The Ability of Intensive Care Units to Maintain Zero Central Line–Associated Bloodstream Infections
Posted May 09 2011 4:00pm
Intensive care units (ICUs) in both large and small hospitals stopped central line-associated bloodstream infections for up to 2 years after using a targeted quality improvement initiative funded in part by the Agency for Healthcare Research and Quality (AHRQ). The initiative, known as the Comprehensive Unit-based Safety Program, or CUSP, was implemented through the Keystone Intensive Care Unit Project in Michigan hospitals.
The study, "How Long Can Intensive Care Units Maintain Zero Central Line-Associated Bloodstream Infections?" published in today's issue of the Archives of Internal Medicine found that hospital ICUs eliminated central line-associated bloodstream infections (CLABSIs) for an extended period of time—up to 2 years or more. The researchers found that 60 percent of the 80 ICUs evaluated went 1 year or more without an infection, and 26 percent achieved 2 years or more. Smaller hospitals sustained zero infections longer than larger hospitals, the researchers found.
"Previous research has shown that using CUSP to reduce healthcare-associated infections works," said AHRQ Director Carolyn M. Clancy, M.D. "This study gives us even better news—that results from efforts to eliminate these deadly and costly infections can be sustained."
A CLABSI is a serious healthcare-associated infection (HAI) that is introduced into the bloodstream through a central line. According to the Centers for Disease Control and Prevention (CDC), at any one point in time one in every 20 hospital patients in the United States has an HAI.
"This study demonstrates that any hospital ICU can go a year or two without an infection if it commits to implementing this targeted quality improvement initiative. With CUSP, the goal of a year or two without a CLABSI is achievable," said the study's lead author, Peter J. Pronovost, M.D., Ph.D., a professor of anesthesiology and critical care medicine at The Johns Hopkins University School of Medicine in Baltimore. In conjunction with the Michigan Health and Hospital Association, Dr. Pronovost led development of the AHRQ-sponsored Keystone Intensive Care Unit Project to reduce infections in Michigan hospitals by implementing CUSP.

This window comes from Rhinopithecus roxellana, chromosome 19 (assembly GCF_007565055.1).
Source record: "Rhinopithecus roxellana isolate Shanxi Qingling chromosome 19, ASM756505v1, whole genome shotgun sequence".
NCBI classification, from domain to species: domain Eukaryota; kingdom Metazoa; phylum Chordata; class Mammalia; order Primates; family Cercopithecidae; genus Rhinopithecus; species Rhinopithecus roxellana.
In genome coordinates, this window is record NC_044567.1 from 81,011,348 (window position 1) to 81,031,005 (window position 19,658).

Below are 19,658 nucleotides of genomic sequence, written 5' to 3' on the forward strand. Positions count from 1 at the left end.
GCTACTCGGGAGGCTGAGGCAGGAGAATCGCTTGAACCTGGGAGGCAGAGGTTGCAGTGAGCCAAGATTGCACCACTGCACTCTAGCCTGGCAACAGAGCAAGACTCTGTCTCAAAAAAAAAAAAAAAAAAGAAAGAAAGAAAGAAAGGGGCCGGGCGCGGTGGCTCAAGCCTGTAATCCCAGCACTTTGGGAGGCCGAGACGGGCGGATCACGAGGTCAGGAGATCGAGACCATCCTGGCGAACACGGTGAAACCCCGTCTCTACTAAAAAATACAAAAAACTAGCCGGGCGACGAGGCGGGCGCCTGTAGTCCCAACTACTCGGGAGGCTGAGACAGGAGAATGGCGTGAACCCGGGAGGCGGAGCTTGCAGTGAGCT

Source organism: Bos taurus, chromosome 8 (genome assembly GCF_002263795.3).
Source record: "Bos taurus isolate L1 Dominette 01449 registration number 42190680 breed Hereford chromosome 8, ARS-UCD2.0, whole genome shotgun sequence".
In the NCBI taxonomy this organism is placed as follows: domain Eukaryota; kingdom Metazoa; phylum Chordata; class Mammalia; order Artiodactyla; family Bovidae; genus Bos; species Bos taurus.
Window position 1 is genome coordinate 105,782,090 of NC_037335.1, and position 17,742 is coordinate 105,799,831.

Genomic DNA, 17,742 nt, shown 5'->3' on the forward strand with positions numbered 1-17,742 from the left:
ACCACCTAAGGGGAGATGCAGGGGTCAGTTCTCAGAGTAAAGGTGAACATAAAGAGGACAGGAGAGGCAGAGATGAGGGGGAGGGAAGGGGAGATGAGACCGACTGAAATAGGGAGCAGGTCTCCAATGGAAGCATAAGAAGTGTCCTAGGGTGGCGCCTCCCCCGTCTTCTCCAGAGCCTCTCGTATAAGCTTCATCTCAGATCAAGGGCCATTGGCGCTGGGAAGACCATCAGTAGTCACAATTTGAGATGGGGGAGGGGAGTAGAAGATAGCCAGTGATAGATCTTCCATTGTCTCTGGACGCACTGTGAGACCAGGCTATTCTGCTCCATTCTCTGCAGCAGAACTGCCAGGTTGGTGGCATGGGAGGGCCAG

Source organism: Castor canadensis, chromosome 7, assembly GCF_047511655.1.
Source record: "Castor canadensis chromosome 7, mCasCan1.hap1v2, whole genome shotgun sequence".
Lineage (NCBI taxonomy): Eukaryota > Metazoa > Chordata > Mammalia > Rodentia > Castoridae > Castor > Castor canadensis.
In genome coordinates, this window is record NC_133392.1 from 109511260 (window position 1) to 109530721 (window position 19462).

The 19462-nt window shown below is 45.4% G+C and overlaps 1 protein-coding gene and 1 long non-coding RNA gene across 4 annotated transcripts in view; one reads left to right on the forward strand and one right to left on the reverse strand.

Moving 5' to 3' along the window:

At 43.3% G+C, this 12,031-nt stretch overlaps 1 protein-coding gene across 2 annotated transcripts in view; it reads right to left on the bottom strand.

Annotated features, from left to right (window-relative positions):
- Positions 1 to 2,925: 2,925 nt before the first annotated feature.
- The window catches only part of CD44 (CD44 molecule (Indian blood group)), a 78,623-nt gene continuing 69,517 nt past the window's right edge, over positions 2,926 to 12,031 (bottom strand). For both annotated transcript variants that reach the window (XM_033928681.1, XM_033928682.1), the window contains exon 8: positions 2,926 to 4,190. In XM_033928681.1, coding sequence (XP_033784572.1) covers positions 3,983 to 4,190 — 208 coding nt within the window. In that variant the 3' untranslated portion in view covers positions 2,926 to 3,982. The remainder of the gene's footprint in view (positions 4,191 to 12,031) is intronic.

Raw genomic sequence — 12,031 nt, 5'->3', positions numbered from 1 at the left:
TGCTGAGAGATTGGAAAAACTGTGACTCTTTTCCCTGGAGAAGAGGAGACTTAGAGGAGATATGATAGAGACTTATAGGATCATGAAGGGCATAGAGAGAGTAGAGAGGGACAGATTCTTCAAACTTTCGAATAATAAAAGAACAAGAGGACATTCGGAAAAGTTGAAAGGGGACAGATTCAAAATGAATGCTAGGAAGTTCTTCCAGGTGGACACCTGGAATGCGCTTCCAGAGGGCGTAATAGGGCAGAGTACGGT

The Keystone Project used a comprehensive approach that included promoting a culture of patient safety; improving communication among ICU staff teams; and using a checklist to promote implementation of practices based on guidelines from the CDC. AHRQ continues to support the nationwide implementation of CUSP through a contract with the Health Research & Educational Trust, an affiliate of the American Hospital Association, by reaching more hospitals and other settings in addition to ICUs and applying the approach to various HAIs. For AHRQ's recently funded HAI projects, go to http://www.ahrq.gov/qual/haify10.htm . For more information on CUSP, go to http://www.ahrq.gov/qual/cusp.htm .
The CUSP implementation activities support the Partnership for Patients, a new national public-private partnership with hospitals, medical groups, consumer groups and employers that will help save lives by preventing millions of injuries and complications in patient care over the next 3 years. HHS has set a goal of decreasing preventable hospital-acquired conditions by 40 percent (compared with 2010 rates) by the end of 2013. Achieving this goal should result in approximately 1.8 million fewer injuries and illnesses to patients, with more than 60,000 lives saved over the next 3 years. By preventing injuries and complications and reducing readmissions, the Partnership for Patients has the potential to save up to $35 billion in health care costs by the end of 2013.
Editor's Note: Additional research findings from the Keystone Project are available. One study, "Impact of a Statewide Intensive Care Unit Quality Improvement Initiative on Hospital Mortality and Length of Stay: Retrospective Comparative Analysis," published in the Feb. 1, 2011, issue of the British Medical Journal showed that patients in ICUs participating in Keystone were less likely to die. In "Rates of Pneumonia Dramatically Reduced in Patients on Ventilators in Michigan Intensive Care Units," published in the Feb. 17, 2011, issue of Infection Control and Hospital Epidemiology, researchers demonstrated that hospitals participating in the Keystone project reduced the rate of ventilator-associated pneumonia by more than 70 percent.
The Ability of Intensive Care Units to Maintain Zero Central LineAssociated Bloodstream Infections. May 9, 2011. Agency for Healthcare Research and Quality, Rockville, MD. http://www.ahrq.gov/news/press/pr2011/clabsiicupr.htm